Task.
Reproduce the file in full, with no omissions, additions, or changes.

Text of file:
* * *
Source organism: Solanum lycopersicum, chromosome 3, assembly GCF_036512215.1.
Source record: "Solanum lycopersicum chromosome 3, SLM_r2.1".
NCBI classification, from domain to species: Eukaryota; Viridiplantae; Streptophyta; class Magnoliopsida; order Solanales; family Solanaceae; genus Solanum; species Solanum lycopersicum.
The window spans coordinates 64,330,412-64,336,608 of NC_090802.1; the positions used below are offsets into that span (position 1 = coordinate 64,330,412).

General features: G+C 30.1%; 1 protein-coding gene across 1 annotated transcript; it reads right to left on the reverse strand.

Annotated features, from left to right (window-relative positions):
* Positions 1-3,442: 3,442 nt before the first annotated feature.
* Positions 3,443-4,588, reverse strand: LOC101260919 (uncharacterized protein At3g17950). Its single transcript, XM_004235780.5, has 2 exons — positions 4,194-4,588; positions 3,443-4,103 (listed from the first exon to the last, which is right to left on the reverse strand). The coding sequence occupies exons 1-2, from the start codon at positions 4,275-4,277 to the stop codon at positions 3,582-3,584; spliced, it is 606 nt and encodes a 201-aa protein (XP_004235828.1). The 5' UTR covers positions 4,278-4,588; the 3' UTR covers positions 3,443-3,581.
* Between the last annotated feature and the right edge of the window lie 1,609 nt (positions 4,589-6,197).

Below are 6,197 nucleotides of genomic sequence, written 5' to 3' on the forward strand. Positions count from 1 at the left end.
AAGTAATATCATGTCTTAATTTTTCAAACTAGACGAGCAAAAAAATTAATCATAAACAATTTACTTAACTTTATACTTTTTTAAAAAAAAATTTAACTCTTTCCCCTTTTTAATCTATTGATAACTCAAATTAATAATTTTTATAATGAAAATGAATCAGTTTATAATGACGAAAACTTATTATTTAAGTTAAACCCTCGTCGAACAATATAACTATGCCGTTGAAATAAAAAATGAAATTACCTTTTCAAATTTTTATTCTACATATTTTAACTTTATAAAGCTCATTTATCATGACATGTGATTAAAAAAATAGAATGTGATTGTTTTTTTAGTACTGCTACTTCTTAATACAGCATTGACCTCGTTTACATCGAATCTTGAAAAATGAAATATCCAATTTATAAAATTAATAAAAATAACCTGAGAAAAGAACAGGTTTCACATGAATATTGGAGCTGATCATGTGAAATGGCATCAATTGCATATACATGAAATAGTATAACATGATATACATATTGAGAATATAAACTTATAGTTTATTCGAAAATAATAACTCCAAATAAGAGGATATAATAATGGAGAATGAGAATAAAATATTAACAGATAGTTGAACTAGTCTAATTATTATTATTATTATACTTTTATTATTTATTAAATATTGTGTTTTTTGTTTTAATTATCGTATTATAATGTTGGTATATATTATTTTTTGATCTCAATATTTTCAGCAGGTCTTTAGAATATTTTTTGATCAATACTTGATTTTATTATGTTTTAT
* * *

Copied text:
Source organism: Solanum lycopersicum, chromosome 3, assembly GCF_036512215.1.
Source record: "Solanum lycopersicum chromosome 3, SLM_r2.1".
NCBI classification, from domain to species: Eukaryota; Viridiplantae; Streptophyta; class Magnoliopsida; order Solanales; family Solanaceae; genus Solanum; species Solanum lycopersicum.
The window spans coordinates 64,330,412-64,336,608 of NC_090802.1; the positions used below are offsets into that span (position 1 = coordinate 64,330,412).

General features: G+C 30.1%; 1 protein-coding gene across 1 annotated transcript; it reads right to left on the reverse strand.

Annotated features, from left to right (window-relative positions):
* Positions 1-3,442: 3,442 nt before the first annotated feature.
* Positions 3,443-4,588, reverse strand: LOC101260919 (uncharacterized protein At3g17950). Its single transcript, XM_004235780.5, has 2 exons — positions 4,194-4,588; positions 3,443-4,103 (listed from the first exon to the last, which is right to left on the reverse strand). The coding sequence occupies exons 1-2, from the start codon at positions 4,275-4,277 to the stop codon at positions 3,582-3,584; spliced, it is 606 nt and encodes a 201-aa protein (XP_004235828.1). The 5' UTR covers positions 4,278-4,588; the 3' UTR covers positions 3,443-3,581.
* Between the last annotated feature and the right edge of the window lie 1,609 nt (positions 4,589-6,197).

Below are 6,197 nucleotides of genomic sequence, written 5' to 3' on the forward strand. Positions count from 1 at the left end.
AAGTAATATCATGTCTTAATTTTTCAAACTAGACGAGCAAAAAAATTAATCATAAACAATTTACTTAACTTTATACTTTTTTAAAAAAAAATTTAACTCTTTCCCCTTTTTAATCTATTGATAACTCAAATTAATAATTTTTATAATGAAAATGAATCAGTTTATAATGACGAAAACTTATTATTTAAGTTAAACCCTCGTCGAACAATATAACTATGCCGTTGAAATAAAAAATGAAATTACCTTTTCAAATTTTTATTCTACATATTTTAACTTTATAAAGCTCATTTATCATGACATGTGATTAAAAAAATAGAATGTGATTGTTTTTTTAGTACTGCTACTTCTTAATACAGCATTGACCTCGTTTACATCGAATCTTGAAAAATGAAATATCCAATTTATAAAATTAATAAAAATAACCTGAGAAAAGAACAGGTTTCACATGAATATTGGAGCTGATCATGTGAAATGGCATCAATTGCATATACATGAAATAGTATAACATGATATACATATTGAGAATATAAACTTATAGTTTATTCGAAAATAATAACTCCAAATAAGAGGATATAATAATGGAGAATGAGAATAAAATATTAACAGATAGTTGAACTAGTCTAATTATTATTATTATTATACTTTTATTATTTATTAAATATTGTGTTTTTTGTTTTAATTATCGTATTATAATGTTGGTATATATTATTTTTTGATCTCAATATTTTCAGCAGGTCTTTAGAATATTTTTTGATCAATACTTGATTTTATTATGTTTTAT